Human T cells from autoimmune and normal individuals can produce tumor necrosis factor.
Turner M., Londei M., Feldmann M.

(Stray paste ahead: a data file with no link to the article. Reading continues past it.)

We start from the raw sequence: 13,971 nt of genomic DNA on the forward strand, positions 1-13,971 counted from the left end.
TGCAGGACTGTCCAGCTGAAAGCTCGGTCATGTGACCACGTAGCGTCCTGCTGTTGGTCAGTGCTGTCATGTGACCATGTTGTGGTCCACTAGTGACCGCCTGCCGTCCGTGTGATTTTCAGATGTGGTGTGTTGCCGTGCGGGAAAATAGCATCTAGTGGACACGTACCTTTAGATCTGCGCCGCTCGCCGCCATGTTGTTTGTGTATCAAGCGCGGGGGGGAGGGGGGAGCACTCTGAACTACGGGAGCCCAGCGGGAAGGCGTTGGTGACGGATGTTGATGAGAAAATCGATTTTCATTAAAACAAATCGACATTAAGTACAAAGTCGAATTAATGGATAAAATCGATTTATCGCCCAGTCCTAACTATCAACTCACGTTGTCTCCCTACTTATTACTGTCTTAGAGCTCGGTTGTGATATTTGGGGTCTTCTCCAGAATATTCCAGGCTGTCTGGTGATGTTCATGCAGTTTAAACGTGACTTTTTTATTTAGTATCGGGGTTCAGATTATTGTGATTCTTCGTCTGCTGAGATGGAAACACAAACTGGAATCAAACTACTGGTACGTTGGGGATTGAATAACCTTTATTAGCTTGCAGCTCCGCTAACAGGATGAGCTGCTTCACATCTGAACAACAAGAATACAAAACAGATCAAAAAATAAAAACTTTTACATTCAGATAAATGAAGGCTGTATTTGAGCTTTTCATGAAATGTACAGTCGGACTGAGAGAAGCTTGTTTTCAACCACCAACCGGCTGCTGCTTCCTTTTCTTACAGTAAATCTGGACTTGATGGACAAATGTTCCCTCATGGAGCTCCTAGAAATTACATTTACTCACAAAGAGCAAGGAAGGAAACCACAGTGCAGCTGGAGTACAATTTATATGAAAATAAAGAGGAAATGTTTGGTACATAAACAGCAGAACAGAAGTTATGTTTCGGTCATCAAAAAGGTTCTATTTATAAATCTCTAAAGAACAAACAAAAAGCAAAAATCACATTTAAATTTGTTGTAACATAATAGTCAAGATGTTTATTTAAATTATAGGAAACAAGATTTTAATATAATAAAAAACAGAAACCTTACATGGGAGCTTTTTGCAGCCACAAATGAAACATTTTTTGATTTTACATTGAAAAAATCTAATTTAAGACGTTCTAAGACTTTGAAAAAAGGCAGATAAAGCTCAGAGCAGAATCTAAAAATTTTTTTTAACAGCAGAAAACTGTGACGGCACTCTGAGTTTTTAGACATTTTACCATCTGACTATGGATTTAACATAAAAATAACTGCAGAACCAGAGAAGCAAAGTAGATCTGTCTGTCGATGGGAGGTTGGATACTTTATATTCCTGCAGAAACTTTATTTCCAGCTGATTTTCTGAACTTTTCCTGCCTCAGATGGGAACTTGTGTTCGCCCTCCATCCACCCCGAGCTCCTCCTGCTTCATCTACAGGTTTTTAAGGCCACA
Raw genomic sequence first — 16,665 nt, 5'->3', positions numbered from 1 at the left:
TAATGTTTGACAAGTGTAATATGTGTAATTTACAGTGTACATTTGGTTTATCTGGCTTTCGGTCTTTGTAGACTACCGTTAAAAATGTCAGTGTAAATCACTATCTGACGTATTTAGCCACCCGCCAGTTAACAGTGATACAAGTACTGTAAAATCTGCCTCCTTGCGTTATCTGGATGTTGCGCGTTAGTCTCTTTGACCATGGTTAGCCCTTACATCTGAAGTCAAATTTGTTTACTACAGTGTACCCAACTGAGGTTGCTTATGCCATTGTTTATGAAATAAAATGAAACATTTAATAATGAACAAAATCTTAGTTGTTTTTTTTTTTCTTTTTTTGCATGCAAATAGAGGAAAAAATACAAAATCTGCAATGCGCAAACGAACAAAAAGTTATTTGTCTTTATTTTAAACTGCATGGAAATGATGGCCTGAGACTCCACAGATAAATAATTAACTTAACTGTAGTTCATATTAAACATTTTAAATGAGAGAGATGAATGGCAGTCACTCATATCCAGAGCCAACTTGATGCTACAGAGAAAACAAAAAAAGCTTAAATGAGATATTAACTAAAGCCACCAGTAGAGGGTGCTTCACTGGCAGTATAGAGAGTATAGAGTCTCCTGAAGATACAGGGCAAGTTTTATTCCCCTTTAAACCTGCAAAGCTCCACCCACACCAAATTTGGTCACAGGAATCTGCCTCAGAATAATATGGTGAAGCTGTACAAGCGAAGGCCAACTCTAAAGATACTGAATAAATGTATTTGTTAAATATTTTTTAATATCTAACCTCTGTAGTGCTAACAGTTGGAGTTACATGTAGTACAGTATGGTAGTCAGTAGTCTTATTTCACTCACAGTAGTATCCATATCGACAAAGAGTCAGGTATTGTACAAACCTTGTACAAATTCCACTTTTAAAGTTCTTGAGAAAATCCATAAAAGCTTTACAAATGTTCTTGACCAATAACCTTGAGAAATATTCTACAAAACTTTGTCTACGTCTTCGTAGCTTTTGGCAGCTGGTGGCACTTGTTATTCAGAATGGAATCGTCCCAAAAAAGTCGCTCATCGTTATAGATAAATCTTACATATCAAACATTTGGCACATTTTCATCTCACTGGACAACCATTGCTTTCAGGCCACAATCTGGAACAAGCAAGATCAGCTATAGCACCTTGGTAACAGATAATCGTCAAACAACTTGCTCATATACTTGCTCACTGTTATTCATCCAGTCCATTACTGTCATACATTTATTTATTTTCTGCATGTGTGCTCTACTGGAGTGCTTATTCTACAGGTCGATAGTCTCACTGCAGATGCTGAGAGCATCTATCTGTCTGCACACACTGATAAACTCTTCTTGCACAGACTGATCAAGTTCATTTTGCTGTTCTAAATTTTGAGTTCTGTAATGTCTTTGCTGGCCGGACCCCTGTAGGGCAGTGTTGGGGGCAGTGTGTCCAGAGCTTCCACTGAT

T cell clones derived from patients with autoimmune diseases were found to be capable of producing tumor necrosis factor (TNF). This was demonstrated by stimulating the clones, in the absence of accessory cells, with antibodies against the Ti/T3 complex and with recombinant interleukin 2 (IL2). Analysis of RNA extracted from these clones showed that TNF mRNA was more abundant than lymphotoxin (LT) mRNA. We also found that TNF protein in the supernatants of these clones was generally more abundant than LT as assessed by using the murine L929 cell assay. TNF production was not limited to T cells from autoimmune individuals, since the T cell tumor HUT78 and T cells purified from the peripheral blood of healthy individuals also made TNF. Unlike the T cell clones, HUT78 produced greater amounts of LT mRNA than TNF mRNA. Induction of TNF mRNA in T cells from healthy individuals displayed a two-signal requirement (phorbol myristate 13-acetate and phytohemagglutinin or OKT3 and phorbol myristate 13-acetate), similar to that described for the induction of the T cell lymphokines IL 2 and interferon-gamma (IFN-gamma). Additionally we found that IL2 alone was sufficient to induce TNF in these cells when they had been precultured with phytohemagglutinin for 7 days to express IL 2 receptors. The cloned T cells we have characterized also produce IFN-gamma which was detected in the supernatants of the clones using a radioimmunoassay. The evidence suggests that T cells can produce TNF and have the potential to deliver by themselves the dual and synergistic signals of TNF/LT and IFN-gamma to target cells, a process which may be of importance in the pathogenesis of human autoimmunity.